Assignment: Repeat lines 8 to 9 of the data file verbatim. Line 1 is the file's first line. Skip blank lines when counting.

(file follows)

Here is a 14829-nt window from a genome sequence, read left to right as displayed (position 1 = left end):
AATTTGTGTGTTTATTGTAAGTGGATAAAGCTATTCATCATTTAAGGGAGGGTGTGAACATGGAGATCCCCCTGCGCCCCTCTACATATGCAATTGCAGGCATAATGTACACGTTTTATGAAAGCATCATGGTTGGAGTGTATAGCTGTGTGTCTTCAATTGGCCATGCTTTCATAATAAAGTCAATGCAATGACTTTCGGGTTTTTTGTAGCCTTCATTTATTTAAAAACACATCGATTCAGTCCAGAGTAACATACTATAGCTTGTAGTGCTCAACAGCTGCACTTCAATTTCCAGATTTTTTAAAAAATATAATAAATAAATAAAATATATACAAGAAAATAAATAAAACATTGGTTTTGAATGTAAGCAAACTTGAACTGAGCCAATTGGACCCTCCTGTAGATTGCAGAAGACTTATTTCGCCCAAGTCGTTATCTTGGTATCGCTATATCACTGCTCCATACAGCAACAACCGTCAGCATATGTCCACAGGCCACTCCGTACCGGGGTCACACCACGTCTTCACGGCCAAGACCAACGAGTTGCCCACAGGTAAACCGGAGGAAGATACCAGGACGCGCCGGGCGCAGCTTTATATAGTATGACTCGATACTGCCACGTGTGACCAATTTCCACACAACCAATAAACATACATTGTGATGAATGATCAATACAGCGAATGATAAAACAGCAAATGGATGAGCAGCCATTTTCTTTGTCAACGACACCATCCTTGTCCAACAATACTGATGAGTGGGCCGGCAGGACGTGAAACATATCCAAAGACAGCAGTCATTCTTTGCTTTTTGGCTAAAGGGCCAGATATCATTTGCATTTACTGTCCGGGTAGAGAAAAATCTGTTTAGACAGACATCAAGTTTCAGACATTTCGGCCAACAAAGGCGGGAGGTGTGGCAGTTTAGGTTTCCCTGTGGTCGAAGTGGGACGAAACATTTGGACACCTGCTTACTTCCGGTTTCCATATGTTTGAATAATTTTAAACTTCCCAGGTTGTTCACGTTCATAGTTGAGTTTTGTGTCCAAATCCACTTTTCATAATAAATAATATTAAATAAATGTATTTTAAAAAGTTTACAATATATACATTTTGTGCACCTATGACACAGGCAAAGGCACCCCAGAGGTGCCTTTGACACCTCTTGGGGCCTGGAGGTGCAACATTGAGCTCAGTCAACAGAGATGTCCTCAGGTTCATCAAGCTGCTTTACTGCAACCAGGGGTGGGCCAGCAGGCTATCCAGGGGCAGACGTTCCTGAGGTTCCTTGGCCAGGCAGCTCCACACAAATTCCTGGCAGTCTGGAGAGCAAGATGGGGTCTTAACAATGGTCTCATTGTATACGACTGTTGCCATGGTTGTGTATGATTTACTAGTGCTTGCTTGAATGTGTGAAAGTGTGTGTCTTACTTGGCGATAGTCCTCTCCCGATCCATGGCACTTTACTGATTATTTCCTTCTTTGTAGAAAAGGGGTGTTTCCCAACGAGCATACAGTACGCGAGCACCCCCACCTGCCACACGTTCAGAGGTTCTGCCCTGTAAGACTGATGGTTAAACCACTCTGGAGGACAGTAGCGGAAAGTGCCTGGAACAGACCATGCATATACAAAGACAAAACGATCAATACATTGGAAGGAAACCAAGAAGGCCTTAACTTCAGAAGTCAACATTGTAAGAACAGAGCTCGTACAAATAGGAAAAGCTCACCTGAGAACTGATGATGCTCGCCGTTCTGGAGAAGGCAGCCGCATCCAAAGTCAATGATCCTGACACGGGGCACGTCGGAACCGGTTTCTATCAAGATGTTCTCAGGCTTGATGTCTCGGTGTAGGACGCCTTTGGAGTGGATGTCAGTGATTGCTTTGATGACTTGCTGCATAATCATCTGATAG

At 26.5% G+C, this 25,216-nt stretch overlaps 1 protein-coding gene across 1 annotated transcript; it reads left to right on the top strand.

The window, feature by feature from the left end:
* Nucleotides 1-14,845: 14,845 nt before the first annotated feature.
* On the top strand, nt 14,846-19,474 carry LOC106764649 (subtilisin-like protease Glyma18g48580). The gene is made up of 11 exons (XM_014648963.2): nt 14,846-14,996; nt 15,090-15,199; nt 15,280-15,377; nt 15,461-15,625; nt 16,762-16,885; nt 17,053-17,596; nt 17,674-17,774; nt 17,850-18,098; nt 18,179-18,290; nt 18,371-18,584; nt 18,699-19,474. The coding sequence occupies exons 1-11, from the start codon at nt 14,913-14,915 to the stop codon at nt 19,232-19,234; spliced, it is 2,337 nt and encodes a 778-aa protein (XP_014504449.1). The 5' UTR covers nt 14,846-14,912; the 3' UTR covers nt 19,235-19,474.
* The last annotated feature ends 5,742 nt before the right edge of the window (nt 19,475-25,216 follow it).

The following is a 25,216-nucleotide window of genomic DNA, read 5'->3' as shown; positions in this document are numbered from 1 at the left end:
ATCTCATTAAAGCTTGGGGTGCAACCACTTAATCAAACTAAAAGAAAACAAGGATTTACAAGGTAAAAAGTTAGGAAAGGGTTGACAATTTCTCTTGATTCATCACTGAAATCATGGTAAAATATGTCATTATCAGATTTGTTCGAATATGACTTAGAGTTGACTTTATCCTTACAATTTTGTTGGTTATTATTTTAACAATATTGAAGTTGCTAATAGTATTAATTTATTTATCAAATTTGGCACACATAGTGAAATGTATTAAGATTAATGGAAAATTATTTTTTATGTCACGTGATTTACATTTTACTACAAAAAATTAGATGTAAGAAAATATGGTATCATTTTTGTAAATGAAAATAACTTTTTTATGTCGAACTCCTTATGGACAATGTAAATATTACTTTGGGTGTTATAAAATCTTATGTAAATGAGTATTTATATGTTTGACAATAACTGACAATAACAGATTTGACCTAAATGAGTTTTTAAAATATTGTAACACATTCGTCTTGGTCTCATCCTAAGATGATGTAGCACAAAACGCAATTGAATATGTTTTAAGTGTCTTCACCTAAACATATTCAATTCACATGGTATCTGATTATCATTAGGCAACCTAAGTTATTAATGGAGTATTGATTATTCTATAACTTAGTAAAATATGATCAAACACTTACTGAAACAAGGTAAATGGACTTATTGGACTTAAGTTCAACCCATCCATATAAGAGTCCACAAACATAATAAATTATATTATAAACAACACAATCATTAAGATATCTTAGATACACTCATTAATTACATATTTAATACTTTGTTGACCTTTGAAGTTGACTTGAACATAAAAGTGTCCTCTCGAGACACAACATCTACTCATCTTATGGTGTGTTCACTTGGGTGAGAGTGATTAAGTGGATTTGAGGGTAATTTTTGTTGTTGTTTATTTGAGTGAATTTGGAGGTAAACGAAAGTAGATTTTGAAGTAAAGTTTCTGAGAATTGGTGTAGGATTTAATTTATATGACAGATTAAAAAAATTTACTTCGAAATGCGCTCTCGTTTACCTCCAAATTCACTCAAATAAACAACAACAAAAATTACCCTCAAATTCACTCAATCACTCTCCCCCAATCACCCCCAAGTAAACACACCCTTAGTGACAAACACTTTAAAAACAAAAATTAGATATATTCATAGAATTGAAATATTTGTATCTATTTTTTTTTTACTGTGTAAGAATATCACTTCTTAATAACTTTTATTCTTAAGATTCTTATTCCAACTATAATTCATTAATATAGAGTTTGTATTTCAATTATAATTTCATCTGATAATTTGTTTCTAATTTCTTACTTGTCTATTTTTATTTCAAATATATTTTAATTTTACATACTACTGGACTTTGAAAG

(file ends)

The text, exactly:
The following is a 25,216-nucleotide window of genomic DNA, read 5'->3' as shown; positions in this document are numbered from 1 at the left end:
ATCTCATTAAAGCTTGGGGTGCAACCACTTAATCAAACTAAAAGAAAACAAGGATTTACAAGGTAAAAAGTTAGGAAAGGGTTGACAATTTCTCTTGATTCATCACTGAAATCATGGTAAAATATGTCATTATCAGATTTGTTCGAATATGACTTAGAGTTGACTTTATCCTTACAATTTTGTTGGTTATTATTTTAACAATATTGAAGTTGCTAATAGTATTAATTTATTTATCAAATTTGGCACACATAGTGAAATGTATTAAGATTAATGGAAAATTATTTTTTATGTCACGTGATTTACATTTTACTACAAAAAATTAGATGTAAGAAAATATGGTATCATTTTTGTAAATGAAAATAACTTTTTTATGTCGAACTCCTTATGGACAATGTAAATATTACTTTGGGTGTTATAAAATCTTATGTAAATGAGTATTTATATGTTTGACAATAACTGACAATAACAGATTTGACCTAAATGAGTTTTTAAAATATTGTAACACATTCGTCTTGGTCTCATCCTAAGATGATGTAGCACAAAACGCAATTGAATATGTTTTAAGTGTCTTCACCTAAACATATTCAATTCACATGGTATCTGATTATCATTAGGCAACCTAAGTTATTAATGGAGTATTGATTATTCTATAACTTAGTAAAATATGATCAAACACTTACTGAAACAAGGTAAATGGACTTATTGGACTTAAGTTCAACCCATCCATATAAGAGTCCACAAACATAATAAATTATATTATAAACAACACAATCATTAAGATATCTTAGATACACTCATTAATTACATATTTAATACTTTGTTGACCTTTGAAGTTGACTTGAACATAAAAGTGTCCTCTCGAGACACAACATCTACTCATCTTATGGTGTGTTCACTTGGGTGAGAGTGATTAAGTGGATTTGAGGGTAATTTTTGTTGTTGTTTATTTGAGTGAATTTGGAGGTAAACGAAAGTAGATTTTGAAGTAAAGTTTCTGAGAATTGGTGTAGGATTTAATTTATATGACAGATTAAAAAAATTTACTTCGAAATGCGCTCTCGTTTACCTCCAAATTCACTCAAATAAACAACAACAAAAATTACCCTCAAATTCACTCAATCACTCTCCCCCAATCACCCCCAAGTAAACACACCCTTAGTGACAAACACTTTAAAAACAAAAATTAGATATATTCATAGAATTGAAATATTTGTATCTATTTTTTTTTTACTGTGTAAGAATATCACTTCTTAATAACTTTTATTCTTAAGATTCTTATTCCAACTATAATTCATTAATATAGAGTTTGTATTTCAATTATAATTTCATCTGATAATTTGTTTCTAATTTCTTACTTGTCTATTTTTATTTCAAATATATTTTAATTTTACATACTACTGGACTTTGAAAG